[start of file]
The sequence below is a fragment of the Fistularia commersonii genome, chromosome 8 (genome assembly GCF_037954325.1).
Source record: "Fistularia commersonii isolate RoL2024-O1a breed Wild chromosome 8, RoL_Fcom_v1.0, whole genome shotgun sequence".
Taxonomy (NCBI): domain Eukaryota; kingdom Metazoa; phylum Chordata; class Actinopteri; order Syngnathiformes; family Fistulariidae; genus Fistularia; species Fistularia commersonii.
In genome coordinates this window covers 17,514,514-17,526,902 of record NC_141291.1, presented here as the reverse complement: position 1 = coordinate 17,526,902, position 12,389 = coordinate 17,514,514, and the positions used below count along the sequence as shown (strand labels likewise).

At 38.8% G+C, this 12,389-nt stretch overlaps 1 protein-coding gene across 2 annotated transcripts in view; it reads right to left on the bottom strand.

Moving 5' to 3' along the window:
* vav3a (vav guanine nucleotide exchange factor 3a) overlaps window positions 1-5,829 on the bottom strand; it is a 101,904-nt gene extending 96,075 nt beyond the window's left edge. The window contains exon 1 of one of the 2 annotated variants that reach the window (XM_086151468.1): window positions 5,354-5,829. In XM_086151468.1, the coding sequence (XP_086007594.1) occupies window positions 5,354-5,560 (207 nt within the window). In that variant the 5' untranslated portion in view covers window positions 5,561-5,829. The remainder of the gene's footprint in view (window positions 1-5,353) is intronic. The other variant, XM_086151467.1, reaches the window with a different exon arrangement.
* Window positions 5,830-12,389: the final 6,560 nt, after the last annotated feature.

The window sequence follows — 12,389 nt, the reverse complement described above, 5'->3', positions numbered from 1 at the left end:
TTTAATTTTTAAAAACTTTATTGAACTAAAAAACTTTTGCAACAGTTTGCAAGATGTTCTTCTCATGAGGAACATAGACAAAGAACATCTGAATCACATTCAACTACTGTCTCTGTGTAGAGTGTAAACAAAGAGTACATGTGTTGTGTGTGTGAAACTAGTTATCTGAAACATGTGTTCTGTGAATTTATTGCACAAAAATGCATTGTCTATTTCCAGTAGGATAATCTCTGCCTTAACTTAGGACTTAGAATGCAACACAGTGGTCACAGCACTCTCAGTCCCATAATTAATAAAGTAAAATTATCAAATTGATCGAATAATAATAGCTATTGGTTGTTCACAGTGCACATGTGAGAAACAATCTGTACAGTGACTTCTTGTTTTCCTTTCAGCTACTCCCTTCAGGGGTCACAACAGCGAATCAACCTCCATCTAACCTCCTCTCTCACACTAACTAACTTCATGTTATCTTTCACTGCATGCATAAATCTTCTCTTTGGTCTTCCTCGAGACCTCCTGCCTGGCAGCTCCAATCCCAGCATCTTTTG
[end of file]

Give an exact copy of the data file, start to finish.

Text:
The sequence below is a fragment of the Fistularia commersonii genome, chromosome 8 (genome assembly GCF_037954325.1).
Source record: "Fistularia commersonii isolate RoL2024-O1a breed Wild chromosome 8, RoL_Fcom_v1.0, whole genome shotgun sequence".
Taxonomy (NCBI): domain Eukaryota; kingdom Metazoa; phylum Chordata; class Actinopteri; order Syngnathiformes; family Fistulariidae; genus Fistularia; species Fistularia commersonii.
In genome coordinates this window covers 17,514,514-17,526,902 of record NC_141291.1, presented here as the reverse complement: position 1 = coordinate 17,526,902, position 12,389 = coordinate 17,514,514, and the positions used below count along the sequence as shown (strand labels likewise).

At 38.8% G+C, this 12,389-nt stretch overlaps 1 protein-coding gene across 2 annotated transcripts in view; it reads right to left on the bottom strand.

Moving 5' to 3' along the window:
* vav3a (vav guanine nucleotide exchange factor 3a) overlaps window positions 1-5,829 on the bottom strand; it is a 101,904-nt gene extending 96,075 nt beyond the window's left edge. The window contains exon 1 of one of the 2 annotated variants that reach the window (XM_086151468.1): window positions 5,354-5,829. In XM_086151468.1, the coding sequence (XP_086007594.1) occupies window positions 5,354-5,560 (207 nt within the window). In that variant the 5' untranslated portion in view covers window positions 5,561-5,829. The remainder of the gene's footprint in view (window positions 1-5,353) is intronic. The other variant, XM_086151467.1, reaches the window with a different exon arrangement.
* Window positions 5,830-12,389: the final 6,560 nt, after the last annotated feature.

The window sequence follows — 12,389 nt, the reverse complement described above, 5'->3', positions numbered from 1 at the left end:
TTTAATTTTTAAAAACTTTATTGAACTAAAAAACTTTTGCAACAGTTTGCAAGATGTTCTTCTCATGAGGAACATAGACAAAGAACATCTGAATCACATTCAACTACTGTCTCTGTGTAGAGTGTAAACAAAGAGTACATGTGTTGTGTGTGTGAAACTAGTTATCTGAAACATGTGTTCTGTGAATTTATTGCACAAAAATGCATTGTCTATTTCCAGTAGGATAATCTCTGCCTTAACTTAGGACTTAGAATGCAACACAGTGGTCACAGCACTCTCAGTCCCATAATTAATAAAGTAAAATTATCAAATTGATCGAATAATAATAGCTATTGGTTGTTCACAGTGCACATGTGAGAAACAATCTGTACAGTGACTTCTTGTTTTCCTTTCAGCTACTCCCTTCAGGGGTCACAACAGCGAATCAACCTCCATCTAACCTCCTCTCTCACACTAACTAACTTCATGTTATCTTTCACTGCATGCATAAATCTTCTCTTTGGTCTTCCTCGAGACCTCCTGCCTGGCAGCTCCAATCCCAGCATCTTTTG